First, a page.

Jacinda Ardern Announces a Plan to Make Period Products Free in All New Zealand Schools

Angela Law
WELLINGTON, NEW ZEALAND - MAY 28: Prime Minister Jacinda Ardern speaks to media during a press conference at the Museum of New Zealand, Te Papa, on May 28, 2020 in Wellington, New Zealand. Prime Minister Jacinda Ardern announced a $95 million recovery package for New Zealand's museums and cultural trusts due to the impact of the coronavirus related recession. $25m will go to the national arts development agency, Creative New Zealand and $18m will go to Te Papa to continue operating. Heritage New Zealand will receive $11.3m, and the Antarctic Heritage Trust will receive $1.4m. Te Papa Museum was closed on 20 March 2020 in response to the COVID-19 pandemic and subsequent government restrictions imposed to stop the spread of coronavirus in New Zealand. The 68-day closure was the longest in the museum's history. (Photo by Hagen Hopkins/Getty Images)

New Zealand's Prime Minister Jacinda Ardern has announced a plan to tackle period poverty in the country's schools by providing access to free tampons and sanitary pads for all girls. From term three of the 2020 school year, 15 schools in Waikato (an area on New Zealand's North Island that was identified to have the schools most in need) will be the first to receive access to free period products, and the goal is for the programme to roll out nationwide on an opt-in basis by 2021.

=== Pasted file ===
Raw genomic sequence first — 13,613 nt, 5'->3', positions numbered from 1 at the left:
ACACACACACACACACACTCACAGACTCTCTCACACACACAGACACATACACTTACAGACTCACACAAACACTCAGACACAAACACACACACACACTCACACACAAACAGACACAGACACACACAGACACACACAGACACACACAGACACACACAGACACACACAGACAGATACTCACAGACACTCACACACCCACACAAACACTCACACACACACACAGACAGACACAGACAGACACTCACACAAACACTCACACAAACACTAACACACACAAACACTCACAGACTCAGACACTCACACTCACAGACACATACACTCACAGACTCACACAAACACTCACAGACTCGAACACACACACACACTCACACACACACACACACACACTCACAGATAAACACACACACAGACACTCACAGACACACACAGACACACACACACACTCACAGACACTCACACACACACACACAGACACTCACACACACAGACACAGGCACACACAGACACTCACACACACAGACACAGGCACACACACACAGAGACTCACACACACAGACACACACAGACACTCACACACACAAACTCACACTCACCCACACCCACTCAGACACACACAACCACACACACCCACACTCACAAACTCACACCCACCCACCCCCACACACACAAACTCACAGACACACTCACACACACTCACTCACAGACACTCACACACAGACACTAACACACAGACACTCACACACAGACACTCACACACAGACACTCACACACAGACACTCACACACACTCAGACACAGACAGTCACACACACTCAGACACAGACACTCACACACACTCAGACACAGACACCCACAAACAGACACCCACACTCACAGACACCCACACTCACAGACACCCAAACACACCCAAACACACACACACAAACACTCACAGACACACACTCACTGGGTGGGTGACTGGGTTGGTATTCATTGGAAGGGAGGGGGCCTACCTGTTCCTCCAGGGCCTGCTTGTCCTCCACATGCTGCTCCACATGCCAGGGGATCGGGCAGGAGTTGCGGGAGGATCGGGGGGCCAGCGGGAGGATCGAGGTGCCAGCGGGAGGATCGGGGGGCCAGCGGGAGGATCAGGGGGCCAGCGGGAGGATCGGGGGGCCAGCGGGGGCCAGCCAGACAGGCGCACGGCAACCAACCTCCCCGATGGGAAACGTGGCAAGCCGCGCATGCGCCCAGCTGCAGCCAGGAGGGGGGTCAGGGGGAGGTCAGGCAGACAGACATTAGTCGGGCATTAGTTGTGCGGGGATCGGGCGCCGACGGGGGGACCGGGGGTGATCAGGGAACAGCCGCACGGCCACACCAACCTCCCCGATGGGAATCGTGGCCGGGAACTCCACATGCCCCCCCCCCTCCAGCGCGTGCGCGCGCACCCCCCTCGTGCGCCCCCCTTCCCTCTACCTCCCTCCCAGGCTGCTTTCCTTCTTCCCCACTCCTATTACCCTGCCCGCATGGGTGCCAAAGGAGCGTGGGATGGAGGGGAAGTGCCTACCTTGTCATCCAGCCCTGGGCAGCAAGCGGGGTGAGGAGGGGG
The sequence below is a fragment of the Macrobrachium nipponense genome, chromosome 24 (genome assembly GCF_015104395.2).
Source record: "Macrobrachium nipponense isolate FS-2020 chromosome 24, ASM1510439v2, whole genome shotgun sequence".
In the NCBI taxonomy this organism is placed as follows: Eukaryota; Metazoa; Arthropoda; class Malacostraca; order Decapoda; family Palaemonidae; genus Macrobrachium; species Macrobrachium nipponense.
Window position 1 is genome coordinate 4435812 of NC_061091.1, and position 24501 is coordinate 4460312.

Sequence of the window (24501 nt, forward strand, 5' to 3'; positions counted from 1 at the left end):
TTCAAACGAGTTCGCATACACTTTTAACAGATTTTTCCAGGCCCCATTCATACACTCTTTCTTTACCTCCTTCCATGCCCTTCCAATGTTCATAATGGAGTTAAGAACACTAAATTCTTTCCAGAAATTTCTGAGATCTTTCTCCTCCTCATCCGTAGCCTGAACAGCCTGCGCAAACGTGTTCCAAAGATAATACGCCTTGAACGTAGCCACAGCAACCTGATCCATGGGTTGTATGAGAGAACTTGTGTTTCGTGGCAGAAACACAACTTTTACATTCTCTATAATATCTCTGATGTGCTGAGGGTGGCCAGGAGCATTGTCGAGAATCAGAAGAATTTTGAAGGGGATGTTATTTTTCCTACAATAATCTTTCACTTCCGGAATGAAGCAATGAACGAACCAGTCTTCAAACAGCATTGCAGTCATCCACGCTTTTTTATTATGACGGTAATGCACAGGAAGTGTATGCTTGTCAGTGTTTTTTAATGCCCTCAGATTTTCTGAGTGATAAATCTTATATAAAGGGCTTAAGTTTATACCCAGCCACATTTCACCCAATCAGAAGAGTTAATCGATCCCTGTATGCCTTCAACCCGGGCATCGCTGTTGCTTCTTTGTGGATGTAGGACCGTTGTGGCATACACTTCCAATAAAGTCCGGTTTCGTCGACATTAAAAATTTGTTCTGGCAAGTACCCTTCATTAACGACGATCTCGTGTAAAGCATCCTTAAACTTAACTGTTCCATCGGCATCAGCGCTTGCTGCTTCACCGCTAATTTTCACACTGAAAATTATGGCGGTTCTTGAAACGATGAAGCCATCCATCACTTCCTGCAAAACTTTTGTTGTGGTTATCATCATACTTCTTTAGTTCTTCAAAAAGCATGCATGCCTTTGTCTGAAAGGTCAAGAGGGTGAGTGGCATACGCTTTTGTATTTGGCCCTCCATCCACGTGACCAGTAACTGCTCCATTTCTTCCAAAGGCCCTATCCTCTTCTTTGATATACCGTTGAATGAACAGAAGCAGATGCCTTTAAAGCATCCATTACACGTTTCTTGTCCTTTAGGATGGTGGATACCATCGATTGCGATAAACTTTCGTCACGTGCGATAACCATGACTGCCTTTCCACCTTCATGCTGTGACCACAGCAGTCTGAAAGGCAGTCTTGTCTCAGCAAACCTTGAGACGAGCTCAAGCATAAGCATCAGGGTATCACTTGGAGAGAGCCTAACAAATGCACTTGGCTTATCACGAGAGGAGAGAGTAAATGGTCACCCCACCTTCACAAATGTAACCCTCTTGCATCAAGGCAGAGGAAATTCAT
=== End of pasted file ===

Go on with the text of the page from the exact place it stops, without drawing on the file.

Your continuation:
The fight to eliminate period poverty has picked up steam this year, particularly in the UK. Ardern's announcement follows Scotland's passing of a historic bill on 25 Feb. to make period products free for all women, plus England and Wales's government-led scheme, which makes free products available in state-funded schools and colleges. "We know that nearly 95,000 9-to-18-year-olds may stay at home during their periods due to not being able to afford period products," Ardern said in a speech on Wednesday. "By making them freely available, we support these young people to continue learning at school."

Of course, period poverty doesn't only affect school-age girls and is a much larger systemic issue, largely because period products are still considered a luxury item, rather than the essentials they so obviously are. In March 2020, chancellor Rishi Sunak announced that the controversial tampon tax (which is a five percent tax on sanitary products) would be scrapped in the UK, following a 20-year campaign from women's rights activists.

The UK certainly isn't the only country to do this. In late 2019, Australia finally ditched its 10 percent period tax, too, but in New Zealand, the tax is still in effect, just as it is in 35 states in the US. Initiatives like the one set out by Ardern on Wednesday are not only positive but also vital steps towards eliminating period poverty.